New developments in APSTNG neutron probe diagnostics

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The development and investigation of a small associated-particle sealed-tube neutron generator (APSTNG) show potential to allow the associated-particle diagnostic method to be moved out of the laboratory into field applications. The APSTNG interrogates the inspected object with 14-MeV neutrons generated from the deuterium-tritium reaction and detects the alpha-particle associated with each neutron inside a cone encompassing the region of interest. Gamma-ray spectra of resulting neutron reactions identify many nuclides. Flight-times determined from detection times of the gamma-rays and alpha-particles separate the prompt and delayed gamma-ray spectra and can yield a separate coarse tomographic image of each identified nuclide, from a ... continued below

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11 p.

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Rhodes, E. & Dickerman, C. E. December 1995.

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Description

The development and investigation of a small associated-particle sealed-tube neutron generator (APSTNG) show potential to allow the associated-particle diagnostic method to be moved out of the laboratory into field applications. The APSTNG interrogates the inspected object with 14-MeV neutrons generated from the deuterium-tritium reaction and detects the alpha-particle associated with each neutron inside a cone encompassing the region of interest. Gamma-ray spectra of resulting neutron reactions identify many nuclides. Flight-times determined from detection times of the gamma-rays and alpha-particles separate the prompt and delayed gamma-ray spectra and can yield a separate coarse tomographic image of each identified nuclide, from a single orientation. Chemical substances are identified by comparing relative spectral line intensities with ratios of elements in reference compounds. The high-energy neutrons and gamma-rays penetrate large objects and dense materials. The gamma-ray dector and neutron generator can be located on the same side of the interrogated object, so spaces behind walls and other confirmed areas can be inspected. No collimators or radiation shielding are needed, the neutron generator is relatively simple and small, and commercial-grade electronics are employed. A complete system could be transported in an automotive van. Proof-of-concept laboratory experiments have been successfully performed for simulated nuclear, chemical warfare, and conventional munitions. Inspection applications have been investigated for presence of cocaine in propane tanks, uranium and plutonium smuggling, and radioactive and toxic waste characterization. An advanced APSTNG tube is being designed and constructed that will be transportable and rugged, yield a substantial neutron output increase, and provide sufficiently improved lifetime to allow operation at more than an order of magnitude increase in neutron flux.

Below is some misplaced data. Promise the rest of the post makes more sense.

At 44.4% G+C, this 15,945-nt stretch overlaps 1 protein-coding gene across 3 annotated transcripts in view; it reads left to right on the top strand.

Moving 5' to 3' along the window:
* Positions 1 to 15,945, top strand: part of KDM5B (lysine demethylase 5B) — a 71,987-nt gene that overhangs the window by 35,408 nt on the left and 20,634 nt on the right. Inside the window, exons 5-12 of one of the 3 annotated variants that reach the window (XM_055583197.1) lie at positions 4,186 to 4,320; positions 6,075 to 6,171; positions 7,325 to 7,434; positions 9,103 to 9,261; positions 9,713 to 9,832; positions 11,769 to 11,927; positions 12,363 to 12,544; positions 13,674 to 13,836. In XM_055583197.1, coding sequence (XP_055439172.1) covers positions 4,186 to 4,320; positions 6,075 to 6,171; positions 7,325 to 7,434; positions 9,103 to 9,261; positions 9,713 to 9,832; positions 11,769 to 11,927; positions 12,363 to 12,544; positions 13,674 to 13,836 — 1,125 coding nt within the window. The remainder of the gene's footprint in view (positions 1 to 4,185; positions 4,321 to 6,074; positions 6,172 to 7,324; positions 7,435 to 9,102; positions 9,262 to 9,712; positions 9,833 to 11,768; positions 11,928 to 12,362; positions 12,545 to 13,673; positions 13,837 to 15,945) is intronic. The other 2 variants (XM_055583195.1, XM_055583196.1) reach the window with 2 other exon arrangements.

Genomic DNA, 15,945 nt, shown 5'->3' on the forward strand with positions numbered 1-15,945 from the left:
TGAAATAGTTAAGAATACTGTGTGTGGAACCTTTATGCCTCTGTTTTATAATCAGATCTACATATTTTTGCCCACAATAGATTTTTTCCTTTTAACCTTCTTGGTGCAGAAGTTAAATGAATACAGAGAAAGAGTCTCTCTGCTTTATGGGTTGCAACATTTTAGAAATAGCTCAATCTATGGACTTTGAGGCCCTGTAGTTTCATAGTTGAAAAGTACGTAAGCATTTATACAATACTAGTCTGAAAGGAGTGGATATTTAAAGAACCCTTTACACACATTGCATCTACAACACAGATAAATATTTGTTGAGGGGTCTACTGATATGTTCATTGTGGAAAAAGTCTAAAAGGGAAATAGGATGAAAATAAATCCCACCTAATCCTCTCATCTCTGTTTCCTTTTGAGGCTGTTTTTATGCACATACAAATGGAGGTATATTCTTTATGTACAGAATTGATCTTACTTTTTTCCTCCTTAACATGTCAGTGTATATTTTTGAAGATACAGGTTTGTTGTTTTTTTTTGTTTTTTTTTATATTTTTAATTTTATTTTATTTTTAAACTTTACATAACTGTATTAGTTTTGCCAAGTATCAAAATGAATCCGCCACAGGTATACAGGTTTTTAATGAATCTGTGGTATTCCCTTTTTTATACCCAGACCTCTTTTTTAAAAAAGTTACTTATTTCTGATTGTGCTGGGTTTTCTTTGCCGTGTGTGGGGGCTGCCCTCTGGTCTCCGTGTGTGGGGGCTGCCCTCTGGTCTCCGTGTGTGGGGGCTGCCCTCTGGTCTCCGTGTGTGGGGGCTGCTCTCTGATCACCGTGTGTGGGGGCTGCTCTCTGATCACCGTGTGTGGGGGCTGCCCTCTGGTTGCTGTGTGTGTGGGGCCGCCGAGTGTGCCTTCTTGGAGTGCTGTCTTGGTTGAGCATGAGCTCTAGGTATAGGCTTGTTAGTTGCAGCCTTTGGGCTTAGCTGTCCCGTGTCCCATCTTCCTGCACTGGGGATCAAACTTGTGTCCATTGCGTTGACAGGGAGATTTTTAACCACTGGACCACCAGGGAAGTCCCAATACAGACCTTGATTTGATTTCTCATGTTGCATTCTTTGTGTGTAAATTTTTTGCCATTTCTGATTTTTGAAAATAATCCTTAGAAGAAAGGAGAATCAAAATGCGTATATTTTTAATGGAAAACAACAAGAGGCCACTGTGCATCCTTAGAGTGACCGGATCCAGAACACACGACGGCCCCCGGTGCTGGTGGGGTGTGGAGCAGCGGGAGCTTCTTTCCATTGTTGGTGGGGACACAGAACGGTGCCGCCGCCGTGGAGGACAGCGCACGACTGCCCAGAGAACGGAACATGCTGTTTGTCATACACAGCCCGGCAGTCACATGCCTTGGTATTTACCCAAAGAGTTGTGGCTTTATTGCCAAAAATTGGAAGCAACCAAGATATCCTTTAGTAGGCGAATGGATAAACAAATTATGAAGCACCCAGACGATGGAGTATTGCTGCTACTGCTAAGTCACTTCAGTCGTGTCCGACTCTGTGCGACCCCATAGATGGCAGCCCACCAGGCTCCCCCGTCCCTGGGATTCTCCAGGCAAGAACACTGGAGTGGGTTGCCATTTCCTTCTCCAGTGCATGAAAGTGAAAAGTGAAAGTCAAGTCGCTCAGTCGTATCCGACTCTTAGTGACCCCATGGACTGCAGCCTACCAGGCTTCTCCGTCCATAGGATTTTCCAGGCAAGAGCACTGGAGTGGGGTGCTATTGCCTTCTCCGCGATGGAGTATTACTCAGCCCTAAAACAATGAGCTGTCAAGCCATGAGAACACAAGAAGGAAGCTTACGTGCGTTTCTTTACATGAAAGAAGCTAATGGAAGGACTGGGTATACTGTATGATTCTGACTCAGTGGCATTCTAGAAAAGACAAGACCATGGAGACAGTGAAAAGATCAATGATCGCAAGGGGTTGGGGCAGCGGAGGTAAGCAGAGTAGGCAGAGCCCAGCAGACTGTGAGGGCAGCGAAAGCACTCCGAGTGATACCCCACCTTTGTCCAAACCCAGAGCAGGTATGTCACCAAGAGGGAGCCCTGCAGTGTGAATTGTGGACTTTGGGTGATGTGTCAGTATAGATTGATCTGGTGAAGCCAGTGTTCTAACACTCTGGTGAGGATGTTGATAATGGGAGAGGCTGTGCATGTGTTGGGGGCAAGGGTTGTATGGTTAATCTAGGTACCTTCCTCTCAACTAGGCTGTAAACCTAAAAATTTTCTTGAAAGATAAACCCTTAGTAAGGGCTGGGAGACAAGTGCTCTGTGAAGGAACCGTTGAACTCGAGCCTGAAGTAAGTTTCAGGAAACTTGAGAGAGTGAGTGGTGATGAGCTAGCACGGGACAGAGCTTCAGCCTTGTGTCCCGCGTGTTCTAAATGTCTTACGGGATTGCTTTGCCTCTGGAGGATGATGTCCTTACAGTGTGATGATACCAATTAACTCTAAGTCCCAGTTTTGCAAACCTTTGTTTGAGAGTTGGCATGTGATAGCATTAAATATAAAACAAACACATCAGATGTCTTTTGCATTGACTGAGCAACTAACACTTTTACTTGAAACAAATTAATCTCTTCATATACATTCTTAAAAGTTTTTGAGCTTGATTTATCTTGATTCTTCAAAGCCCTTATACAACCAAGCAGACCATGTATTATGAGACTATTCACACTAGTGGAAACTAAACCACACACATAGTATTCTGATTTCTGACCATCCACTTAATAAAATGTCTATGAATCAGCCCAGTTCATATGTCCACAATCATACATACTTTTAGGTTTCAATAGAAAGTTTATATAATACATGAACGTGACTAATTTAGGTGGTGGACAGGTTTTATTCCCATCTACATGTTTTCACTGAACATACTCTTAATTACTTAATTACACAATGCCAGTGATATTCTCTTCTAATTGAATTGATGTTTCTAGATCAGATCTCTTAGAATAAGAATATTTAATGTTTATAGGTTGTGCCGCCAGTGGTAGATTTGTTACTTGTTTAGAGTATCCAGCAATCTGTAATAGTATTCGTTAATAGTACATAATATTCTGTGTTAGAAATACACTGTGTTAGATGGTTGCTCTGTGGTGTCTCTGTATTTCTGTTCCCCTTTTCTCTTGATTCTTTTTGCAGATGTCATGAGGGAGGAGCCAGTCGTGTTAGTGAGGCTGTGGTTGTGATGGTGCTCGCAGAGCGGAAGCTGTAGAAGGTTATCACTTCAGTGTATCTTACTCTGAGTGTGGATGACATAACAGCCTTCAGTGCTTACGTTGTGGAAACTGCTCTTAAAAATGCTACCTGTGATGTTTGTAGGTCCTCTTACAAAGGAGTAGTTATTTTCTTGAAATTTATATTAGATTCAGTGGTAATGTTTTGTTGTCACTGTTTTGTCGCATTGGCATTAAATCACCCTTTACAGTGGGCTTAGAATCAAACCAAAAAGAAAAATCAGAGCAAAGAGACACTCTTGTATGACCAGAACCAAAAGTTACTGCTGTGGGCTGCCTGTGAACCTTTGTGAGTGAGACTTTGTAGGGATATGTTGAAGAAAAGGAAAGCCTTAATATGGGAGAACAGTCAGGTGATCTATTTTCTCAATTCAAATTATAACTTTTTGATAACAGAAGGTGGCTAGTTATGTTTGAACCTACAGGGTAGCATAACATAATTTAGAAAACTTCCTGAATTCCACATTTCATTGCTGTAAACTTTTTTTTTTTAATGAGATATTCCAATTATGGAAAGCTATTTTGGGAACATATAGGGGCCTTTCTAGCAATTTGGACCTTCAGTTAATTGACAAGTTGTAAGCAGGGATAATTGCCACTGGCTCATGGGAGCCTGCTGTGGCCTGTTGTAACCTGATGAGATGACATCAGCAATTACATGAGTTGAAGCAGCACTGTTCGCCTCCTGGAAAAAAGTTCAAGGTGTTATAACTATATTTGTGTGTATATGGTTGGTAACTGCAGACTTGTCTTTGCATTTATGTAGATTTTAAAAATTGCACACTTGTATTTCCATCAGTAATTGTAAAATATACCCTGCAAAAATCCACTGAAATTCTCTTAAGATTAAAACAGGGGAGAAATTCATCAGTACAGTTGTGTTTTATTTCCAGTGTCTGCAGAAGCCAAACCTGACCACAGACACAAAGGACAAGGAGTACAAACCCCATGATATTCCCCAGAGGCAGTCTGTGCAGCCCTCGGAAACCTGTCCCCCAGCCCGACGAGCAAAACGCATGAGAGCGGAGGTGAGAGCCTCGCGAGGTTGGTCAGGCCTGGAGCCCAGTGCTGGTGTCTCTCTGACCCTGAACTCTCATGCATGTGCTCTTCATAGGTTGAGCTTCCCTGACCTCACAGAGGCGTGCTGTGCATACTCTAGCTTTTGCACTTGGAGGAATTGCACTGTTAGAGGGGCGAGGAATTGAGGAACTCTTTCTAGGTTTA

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11 p.

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OSTI as DE96004293

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  • ONDCP international technology symposium, Nashua, NH (United States), 23-27 Oct 1995

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  • Other: DE96004293
  • Report No.: ANL/RE/CP--87590
  • Report No.: CONF-9510221--4
  • Grant Number: W-31-109-ENG-38
  • Office of Scientific & Technical Information Report Number: 200710
  • Archival Resource Key: ark:/67531/metadc667851

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  • December 1995

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  • June 29, 2015, 9:42 p.m.

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  • Jan. 14, 2016, 5:19 p.m.

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Rhodes, E. & Dickerman, C. E. New developments in APSTNG neutron probe diagnostics, article, December 1995; Illinois. (digital.library.unt.edu/ark:/67531/metadc667851/: accessed June 24, 2018), University of North Texas Libraries, Digital Library, digital.library.unt.edu; crediting UNT Libraries Government Documents Department.